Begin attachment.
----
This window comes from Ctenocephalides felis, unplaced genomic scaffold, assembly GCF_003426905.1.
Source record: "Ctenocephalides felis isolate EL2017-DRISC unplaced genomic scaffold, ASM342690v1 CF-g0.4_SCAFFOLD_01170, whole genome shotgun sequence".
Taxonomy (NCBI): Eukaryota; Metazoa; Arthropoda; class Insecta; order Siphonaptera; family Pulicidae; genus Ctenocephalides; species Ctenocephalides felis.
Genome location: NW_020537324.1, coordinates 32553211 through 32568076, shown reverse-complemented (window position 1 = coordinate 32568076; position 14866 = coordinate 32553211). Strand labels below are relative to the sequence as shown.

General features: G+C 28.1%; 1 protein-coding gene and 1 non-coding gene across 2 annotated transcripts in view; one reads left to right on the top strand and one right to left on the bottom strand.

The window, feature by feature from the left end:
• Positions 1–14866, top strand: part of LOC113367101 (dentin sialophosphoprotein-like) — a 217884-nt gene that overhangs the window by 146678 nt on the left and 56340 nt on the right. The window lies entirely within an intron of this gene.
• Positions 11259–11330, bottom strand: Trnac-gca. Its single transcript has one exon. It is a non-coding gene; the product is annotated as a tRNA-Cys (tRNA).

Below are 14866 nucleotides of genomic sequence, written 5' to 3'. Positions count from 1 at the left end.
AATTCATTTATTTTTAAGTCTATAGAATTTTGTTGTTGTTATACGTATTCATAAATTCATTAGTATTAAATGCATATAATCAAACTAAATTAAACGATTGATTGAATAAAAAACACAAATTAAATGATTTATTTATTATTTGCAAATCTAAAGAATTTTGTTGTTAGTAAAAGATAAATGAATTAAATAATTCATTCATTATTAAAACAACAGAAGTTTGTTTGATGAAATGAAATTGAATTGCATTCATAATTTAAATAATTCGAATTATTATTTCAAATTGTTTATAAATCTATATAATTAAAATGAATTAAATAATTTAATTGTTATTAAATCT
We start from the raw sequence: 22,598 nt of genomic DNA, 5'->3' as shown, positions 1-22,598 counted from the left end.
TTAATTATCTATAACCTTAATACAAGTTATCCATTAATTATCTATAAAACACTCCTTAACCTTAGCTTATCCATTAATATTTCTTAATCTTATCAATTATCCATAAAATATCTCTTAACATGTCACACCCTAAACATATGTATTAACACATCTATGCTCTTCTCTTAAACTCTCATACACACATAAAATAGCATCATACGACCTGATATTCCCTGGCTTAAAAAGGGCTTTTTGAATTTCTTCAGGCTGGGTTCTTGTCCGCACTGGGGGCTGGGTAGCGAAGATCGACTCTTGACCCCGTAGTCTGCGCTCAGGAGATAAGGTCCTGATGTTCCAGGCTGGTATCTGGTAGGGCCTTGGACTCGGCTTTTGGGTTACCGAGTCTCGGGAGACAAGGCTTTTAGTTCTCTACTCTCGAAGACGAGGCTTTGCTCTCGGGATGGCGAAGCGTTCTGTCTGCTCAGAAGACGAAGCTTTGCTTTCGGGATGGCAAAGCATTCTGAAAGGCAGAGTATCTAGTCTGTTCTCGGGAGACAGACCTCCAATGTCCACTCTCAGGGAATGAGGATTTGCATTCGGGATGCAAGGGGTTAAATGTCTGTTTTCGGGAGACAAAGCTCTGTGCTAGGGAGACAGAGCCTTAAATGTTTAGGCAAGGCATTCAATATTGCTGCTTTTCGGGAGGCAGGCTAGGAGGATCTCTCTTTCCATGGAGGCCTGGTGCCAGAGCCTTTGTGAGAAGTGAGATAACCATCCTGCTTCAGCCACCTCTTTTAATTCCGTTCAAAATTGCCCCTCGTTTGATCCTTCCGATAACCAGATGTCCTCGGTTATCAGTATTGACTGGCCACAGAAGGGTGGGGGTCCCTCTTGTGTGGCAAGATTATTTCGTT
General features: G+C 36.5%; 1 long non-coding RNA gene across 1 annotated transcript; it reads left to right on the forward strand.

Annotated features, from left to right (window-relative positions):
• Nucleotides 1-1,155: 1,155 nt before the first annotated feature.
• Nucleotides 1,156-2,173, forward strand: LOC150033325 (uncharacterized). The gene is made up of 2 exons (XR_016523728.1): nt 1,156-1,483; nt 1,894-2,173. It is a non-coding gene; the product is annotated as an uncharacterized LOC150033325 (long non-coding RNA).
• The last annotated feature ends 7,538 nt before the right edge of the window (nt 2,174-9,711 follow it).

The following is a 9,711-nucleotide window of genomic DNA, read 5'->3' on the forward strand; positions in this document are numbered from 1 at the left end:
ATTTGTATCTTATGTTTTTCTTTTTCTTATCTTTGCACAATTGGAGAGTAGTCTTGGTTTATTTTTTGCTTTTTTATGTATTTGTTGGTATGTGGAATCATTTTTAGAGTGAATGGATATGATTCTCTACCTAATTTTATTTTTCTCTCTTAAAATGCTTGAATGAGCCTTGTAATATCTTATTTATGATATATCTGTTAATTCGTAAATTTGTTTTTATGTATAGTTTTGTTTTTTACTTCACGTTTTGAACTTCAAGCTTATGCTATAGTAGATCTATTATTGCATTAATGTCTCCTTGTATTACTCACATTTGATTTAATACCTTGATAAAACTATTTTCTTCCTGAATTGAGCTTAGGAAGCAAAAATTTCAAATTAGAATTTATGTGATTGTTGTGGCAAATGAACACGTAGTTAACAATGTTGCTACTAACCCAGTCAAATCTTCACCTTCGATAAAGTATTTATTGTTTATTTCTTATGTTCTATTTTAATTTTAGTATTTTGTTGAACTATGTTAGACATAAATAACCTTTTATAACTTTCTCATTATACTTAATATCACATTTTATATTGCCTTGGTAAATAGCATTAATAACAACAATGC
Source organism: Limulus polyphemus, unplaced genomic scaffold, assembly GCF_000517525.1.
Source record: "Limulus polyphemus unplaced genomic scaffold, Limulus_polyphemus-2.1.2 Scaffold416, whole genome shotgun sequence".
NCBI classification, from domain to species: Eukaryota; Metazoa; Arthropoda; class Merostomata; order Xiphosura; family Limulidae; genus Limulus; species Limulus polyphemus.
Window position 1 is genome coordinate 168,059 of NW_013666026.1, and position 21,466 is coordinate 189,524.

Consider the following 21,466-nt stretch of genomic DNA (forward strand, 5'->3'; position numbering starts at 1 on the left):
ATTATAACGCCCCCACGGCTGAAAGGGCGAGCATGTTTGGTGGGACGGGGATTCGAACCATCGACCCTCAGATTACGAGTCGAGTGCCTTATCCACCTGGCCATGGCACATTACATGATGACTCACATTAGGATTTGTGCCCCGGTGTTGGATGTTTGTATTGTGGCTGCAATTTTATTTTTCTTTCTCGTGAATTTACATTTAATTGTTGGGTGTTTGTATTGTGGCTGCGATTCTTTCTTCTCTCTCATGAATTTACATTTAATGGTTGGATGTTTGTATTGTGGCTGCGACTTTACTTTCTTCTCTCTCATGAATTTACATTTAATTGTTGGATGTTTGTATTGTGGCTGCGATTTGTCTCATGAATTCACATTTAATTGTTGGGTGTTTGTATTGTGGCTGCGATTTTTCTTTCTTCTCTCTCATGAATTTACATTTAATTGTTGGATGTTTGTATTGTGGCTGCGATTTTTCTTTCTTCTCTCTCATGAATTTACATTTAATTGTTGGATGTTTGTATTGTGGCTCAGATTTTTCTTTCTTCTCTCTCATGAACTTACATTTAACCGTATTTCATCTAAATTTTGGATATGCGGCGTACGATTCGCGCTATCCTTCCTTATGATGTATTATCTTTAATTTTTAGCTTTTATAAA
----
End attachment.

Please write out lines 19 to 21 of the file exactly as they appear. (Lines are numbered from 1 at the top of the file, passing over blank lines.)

ATTTGTATCTTATGTTTTTCTTTTTCTTATCTTTGCACAATTGGAGAGTAGTCTTGGTTTATTTTTTGCTTTTTTATGTATTTGTTGGTATGTGGAATCATTTTTAGAGTGAATGGATATGATTCTCTACCTAATTTTATTTTTCTCTCTTAAAATGCTTGAATGAGCCTTGTAATATCTTATTTATGATATATCTGTTAATTCGTAAATTTGTTTTTATGTATAGTTTTGTTTTTTACTTCACGTTTTGAACTTCAAGCTTATGCTATAGTAGATCTATTATTGCATTAATGTCTCCTTGTATTACTCACATTTGATTTAATACCTTGATAAAACTATTTTCTTCCTGAATTGAGCTTAGGAAGCAAAAATTTCAAATTAGAATTTATGTGATTGTTGTGGCAAATGAACACGTAGTTAACAATGTTGCTACTAACCCAGTCAAATCTTCACCTTCGATAAAGTATTTATTGTTTATTTCTTATGTTCTATTTTAATTTTAGTATTTTGTTGAACTATGTTAGACATAAATAACCTTTTATAACTTTCTCATTATACTTAATATCACATTTTATATTGCCTTGGTAAATAGCATTAATAACAACAATGC
Source organism: Limulus polyphemus, unplaced genomic scaffold, assembly GCF_000517525.1.
Source record: "Limulus polyphemus unplaced genomic scaffold, Limulus_polyphemus-2.1.2 Scaffold416, whole genome shotgun sequence".